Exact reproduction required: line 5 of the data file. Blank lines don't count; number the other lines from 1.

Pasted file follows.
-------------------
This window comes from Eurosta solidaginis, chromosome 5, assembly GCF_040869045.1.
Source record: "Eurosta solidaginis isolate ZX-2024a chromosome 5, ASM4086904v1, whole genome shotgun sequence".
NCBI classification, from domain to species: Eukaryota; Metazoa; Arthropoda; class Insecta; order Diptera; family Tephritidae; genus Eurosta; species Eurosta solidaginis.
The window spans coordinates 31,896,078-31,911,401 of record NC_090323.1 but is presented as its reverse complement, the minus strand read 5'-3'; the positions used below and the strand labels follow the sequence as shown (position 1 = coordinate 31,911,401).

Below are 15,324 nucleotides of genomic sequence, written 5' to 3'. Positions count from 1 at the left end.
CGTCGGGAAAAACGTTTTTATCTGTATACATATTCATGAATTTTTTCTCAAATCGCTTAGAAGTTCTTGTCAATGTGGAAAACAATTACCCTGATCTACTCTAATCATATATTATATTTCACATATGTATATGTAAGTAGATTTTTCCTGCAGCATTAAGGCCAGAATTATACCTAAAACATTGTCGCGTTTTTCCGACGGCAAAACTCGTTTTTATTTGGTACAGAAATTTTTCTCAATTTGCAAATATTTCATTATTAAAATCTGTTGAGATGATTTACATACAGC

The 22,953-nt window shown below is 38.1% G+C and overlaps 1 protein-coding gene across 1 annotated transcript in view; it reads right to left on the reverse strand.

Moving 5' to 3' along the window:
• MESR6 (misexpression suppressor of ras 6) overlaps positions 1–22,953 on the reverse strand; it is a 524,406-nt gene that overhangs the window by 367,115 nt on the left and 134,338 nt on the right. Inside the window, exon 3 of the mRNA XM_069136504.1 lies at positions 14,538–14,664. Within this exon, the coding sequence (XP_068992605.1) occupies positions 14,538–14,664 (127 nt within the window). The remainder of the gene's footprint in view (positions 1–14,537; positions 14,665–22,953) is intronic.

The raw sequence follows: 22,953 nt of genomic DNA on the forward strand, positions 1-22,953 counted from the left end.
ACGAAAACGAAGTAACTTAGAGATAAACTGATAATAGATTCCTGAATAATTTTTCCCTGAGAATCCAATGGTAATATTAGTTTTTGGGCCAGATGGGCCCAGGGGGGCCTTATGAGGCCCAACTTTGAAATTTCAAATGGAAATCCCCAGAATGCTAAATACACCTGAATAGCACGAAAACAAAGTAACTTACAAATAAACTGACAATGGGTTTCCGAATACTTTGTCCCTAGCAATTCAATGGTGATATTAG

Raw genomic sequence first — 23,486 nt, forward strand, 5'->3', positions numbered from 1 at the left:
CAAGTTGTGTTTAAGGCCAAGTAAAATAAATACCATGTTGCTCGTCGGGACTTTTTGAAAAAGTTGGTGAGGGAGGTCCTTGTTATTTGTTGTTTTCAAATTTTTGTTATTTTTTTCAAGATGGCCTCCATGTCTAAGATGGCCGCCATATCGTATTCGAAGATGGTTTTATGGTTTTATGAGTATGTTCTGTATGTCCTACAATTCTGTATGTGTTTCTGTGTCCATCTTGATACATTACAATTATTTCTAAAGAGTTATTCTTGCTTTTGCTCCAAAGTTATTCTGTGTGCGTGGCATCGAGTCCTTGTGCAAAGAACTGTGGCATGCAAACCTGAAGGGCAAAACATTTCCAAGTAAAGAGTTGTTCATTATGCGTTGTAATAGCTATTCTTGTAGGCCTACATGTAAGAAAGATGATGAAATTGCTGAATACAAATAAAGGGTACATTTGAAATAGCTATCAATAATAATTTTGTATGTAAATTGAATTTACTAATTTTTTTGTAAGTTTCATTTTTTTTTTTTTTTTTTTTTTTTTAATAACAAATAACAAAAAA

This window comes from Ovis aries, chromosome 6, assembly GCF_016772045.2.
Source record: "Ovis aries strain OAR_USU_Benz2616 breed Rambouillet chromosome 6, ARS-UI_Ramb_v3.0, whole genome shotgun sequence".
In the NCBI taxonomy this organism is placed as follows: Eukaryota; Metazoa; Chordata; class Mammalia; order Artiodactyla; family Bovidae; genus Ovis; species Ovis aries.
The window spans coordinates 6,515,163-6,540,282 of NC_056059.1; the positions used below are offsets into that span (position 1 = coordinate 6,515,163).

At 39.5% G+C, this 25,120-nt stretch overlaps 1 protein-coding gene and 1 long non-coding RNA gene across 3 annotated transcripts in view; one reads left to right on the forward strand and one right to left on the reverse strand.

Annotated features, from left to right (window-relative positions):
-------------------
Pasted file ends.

Below are 15,324 nucleotides of genomic sequence, written 5' to 3'. Positions count from 1 at the left end.